Take your pension to the max

Pensions have long been seen as a tax-efficient form of investment. The contributions that you pay into your pension will benefit from tax relief and aren’t subject to tax while they’re invested in your pension pot (although the tax credit paid with dividends can’t be reclaimed by your pension scheme). Contributions to your employer’s pension scheme (including any additional voluntary contributions you make) can be made from your gross pay before any tax is charged.

From 6 April 2015, there will be no restrictions on how much income you can withdraw from your defined contribution pension pot, but any income that is withdrawn (and it is possible to withdraw your whole remaining pension pot in one go) may be subject to income tax.

Tax-deductible expenses

If you’re self-employed, you can claim expenses against your tax bill, but not all business expenses qualify so it’s important to make sure your claim is valid. Unless something you buy for your business is a capital asset, for example, a computer or machinery (which you claim for under different rules), you can deduct its full cost when working out your taxable profits. You receive immediate tax relief for the full amount.

Tax-free extra income

By signing up to the ‘rent a room’ scheme, not only could you enjoy the extra income from the rent, but also up to £4,250 a year is free from tax. ‘Rent a room’ relief is an optional scheme that lets you receive up to this amount in rent each year from a lodger, tax-free. This only applies if you rent out furnished accommodation in your own home.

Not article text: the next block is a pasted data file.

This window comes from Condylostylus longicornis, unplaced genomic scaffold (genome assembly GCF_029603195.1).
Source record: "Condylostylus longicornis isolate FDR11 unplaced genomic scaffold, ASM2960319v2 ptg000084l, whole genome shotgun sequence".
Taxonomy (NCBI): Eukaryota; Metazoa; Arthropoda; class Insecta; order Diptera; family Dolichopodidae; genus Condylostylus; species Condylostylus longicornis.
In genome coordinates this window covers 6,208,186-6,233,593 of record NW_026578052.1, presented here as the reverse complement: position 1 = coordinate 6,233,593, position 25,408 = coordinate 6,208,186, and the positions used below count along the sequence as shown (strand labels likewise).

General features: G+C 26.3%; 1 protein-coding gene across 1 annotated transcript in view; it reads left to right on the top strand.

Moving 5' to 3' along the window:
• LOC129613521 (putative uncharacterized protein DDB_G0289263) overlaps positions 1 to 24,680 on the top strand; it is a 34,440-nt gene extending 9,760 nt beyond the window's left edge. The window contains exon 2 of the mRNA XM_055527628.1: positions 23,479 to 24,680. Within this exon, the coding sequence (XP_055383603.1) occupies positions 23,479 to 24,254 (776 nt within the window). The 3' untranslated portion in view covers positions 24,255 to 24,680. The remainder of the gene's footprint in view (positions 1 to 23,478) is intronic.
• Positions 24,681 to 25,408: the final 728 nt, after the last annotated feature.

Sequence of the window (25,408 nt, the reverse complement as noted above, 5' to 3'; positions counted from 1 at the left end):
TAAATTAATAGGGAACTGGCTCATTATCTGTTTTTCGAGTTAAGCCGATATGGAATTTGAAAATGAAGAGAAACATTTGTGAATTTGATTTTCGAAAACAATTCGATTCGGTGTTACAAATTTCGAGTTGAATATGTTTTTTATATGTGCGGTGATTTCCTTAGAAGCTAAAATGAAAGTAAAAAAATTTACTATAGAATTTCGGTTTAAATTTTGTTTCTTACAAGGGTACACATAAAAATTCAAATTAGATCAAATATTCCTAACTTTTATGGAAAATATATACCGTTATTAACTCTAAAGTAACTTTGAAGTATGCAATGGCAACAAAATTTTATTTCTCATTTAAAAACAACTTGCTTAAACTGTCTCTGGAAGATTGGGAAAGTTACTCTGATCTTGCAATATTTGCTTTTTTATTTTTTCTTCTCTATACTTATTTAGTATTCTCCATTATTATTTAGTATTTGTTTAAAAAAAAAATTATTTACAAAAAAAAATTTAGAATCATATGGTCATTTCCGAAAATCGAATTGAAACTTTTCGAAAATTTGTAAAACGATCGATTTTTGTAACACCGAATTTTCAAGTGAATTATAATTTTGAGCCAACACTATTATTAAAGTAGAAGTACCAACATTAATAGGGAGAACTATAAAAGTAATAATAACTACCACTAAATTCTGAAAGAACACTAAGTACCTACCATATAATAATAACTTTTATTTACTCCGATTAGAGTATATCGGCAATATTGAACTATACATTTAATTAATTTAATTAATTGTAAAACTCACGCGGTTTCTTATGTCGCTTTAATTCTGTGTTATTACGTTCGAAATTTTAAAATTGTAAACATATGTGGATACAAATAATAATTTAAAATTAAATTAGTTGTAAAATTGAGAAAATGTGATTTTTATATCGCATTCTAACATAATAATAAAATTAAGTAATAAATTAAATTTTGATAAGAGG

The main points that could affect you on tax, savings and spending from the Chancellor’s red box

The Autumn Statement 2014 has once again created winners and losers. These are some of the main points that could affect you on tax, savings and spending.

Buyers benefit from a tax-free bracket and incremental steps up

The change to residential property Stamp Duty Land Tax (SDLT) announced in the Autumn Statement 2014 will make the process fairer for the majority of homebuyers. The new rules started on 4 December last year, and these changes apply to you if you are buying a home in the UK for over £125,000.

There are two main types of schemes

Defined contribution schemes

A defined contribution (DC) or money-purchase pension scheme is one that invests the money you pay into it, together with any employer’s contribution, and gives you an accumulated sum on retirement with which you can secure a pension income, either by buying an annuity or using income drawdown.

Occupational pension schemes are increasingly a DC, rather than defined benefit (DB), where the pension you receive is linked to salary and the number of years worked. As an alternative to a company pension scheme, some employers offer their workforce access to a Group Personal Pension (GPP) or stakeholder pension scheme.

Limiting the amount of tax relief you’re allowed

You can save as much as you like into a pension, but there is a limit on the amount of tax relief you’re allowed. The Lifetime Allowance for pensions is currently £1.25m (2014/15). In essence, the Lifetime Allowance is intended to cap the level of tax-advantaged pension funds that an individual can accumulate within their lifetime. You usually pay tax on any private pension savings above the lifetime allowance.